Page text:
Milwaukee Public Schools issued this statement:

"We are surprised by today's news. We recognize Dr. Means' service to education and children in our area and agree that actions must be child-centered.

MPS remains committed to and focused on the needs of students of the city of Milwaukee. We continue to build partnerships and work collaboratively with our school communities to provide academic opportunities and improve the academic performance for the children of our community.

We are making progress as shown by a record-breaking $47.8 million in scholarships for the Class of 2016, our selection by the White House to participate in the Turnaround Arts program, the success of the 5-in-1 Collaborative and the growth of our Community Schools initiative."

Milwaukee County Executive Chris Abele issued this statement:

“Dr. Demond Means today submitted his resignation as commissioner of the Opportunity Schools and Partnership Program, which I accepted with regret.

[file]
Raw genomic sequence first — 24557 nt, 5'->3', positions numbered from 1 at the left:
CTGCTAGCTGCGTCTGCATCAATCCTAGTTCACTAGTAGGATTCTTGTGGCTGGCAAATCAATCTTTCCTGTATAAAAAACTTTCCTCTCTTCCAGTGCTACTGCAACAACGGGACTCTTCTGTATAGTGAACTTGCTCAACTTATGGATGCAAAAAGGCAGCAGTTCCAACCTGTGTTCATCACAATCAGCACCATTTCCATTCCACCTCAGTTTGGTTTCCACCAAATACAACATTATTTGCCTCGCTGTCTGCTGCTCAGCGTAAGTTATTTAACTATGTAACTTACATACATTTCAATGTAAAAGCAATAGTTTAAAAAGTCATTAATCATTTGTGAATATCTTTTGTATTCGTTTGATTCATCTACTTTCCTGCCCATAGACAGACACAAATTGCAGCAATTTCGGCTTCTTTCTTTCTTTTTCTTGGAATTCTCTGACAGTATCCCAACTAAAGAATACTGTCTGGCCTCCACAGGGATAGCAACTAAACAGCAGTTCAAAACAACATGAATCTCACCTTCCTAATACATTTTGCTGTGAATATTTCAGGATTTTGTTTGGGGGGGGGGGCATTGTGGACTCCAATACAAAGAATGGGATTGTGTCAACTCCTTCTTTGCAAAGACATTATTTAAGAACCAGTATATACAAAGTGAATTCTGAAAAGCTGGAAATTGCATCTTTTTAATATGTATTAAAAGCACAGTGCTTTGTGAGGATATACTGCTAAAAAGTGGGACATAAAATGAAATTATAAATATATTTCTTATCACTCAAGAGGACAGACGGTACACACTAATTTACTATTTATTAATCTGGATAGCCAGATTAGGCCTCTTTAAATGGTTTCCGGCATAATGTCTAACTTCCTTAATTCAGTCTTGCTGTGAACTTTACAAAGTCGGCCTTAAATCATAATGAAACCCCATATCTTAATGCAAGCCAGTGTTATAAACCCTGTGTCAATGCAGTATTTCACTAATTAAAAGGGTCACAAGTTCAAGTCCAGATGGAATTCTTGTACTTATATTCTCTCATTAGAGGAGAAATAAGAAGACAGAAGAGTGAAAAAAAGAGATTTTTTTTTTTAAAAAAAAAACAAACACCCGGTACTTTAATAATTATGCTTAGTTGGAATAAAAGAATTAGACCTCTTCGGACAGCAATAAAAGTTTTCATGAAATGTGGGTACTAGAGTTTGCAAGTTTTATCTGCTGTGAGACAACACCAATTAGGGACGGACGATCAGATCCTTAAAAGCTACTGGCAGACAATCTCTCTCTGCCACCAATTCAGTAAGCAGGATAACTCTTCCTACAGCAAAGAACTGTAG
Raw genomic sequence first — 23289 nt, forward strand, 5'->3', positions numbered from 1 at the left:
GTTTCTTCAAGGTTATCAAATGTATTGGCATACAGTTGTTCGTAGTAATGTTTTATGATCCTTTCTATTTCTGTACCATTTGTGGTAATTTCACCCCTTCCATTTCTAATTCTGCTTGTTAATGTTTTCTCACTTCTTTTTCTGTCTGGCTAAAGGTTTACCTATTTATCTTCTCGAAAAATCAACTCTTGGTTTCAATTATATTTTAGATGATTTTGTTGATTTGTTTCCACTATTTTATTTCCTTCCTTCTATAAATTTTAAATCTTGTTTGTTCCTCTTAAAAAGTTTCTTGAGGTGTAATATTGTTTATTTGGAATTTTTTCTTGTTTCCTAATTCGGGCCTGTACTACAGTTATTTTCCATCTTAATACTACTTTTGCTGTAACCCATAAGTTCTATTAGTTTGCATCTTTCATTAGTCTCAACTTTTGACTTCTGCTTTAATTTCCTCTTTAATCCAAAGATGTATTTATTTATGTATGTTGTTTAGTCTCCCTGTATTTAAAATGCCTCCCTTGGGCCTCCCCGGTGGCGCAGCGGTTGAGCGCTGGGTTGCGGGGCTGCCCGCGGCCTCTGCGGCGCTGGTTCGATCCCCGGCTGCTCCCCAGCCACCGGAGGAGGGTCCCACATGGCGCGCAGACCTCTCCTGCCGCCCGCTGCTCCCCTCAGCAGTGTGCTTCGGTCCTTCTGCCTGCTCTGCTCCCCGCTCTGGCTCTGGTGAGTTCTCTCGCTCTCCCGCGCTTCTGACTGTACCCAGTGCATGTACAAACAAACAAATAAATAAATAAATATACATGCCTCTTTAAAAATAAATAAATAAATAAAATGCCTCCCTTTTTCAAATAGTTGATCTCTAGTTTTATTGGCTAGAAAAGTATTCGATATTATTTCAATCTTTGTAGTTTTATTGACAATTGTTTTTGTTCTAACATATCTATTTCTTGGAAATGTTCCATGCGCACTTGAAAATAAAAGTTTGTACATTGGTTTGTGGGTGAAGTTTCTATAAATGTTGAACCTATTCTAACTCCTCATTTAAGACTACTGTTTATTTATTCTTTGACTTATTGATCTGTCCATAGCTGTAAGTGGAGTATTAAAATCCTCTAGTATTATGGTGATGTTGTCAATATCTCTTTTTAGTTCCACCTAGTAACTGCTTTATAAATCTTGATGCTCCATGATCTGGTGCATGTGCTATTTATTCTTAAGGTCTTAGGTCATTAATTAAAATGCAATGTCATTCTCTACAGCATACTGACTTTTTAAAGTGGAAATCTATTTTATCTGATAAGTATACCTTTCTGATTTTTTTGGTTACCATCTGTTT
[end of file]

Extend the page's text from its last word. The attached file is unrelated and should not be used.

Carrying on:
I chose Dr. Means for this role because he shares my commitment to strong public schools and to improving outcomes for Milwaukee’s kids, families, and communities. I appreciate Demond’s service over the past six months and know he will remain an advocate for helping kids succeed in our public schools.”

The Milwaukee Teachers' Education Association issued this statement on Means' resignation:

“Demond Means’ decision to resign from his role as OSPP Takeover commissioner is a victory for parents, students, and community members who have been fighting to keep Milwaukee Public Schools in the hands of a democratically elected school board.

Public schools are based on local control and local decision making. It is uncertain how any advocate of public education can willingly spearhead a plan that would force a public school district to give up local control.

We hope that Means’ resignation leads to swift and serious action among state legislators to fully support the students of MPS with adequate funding to provide our students with the resources they deserve, including certified educators, lower class sizes for more one-on-one support, inviting classrooms and well rounded curriculum.

The Milwaukee Teachers’ Education Association remains committed to work towards a solution that honors the right of every child in Milwaukee to have a quality public education, regardless of their zip code. We will continue to resist any attack on our community’s fundamental democratic rights that would remove public institutions from the control of our publicly elected school board.”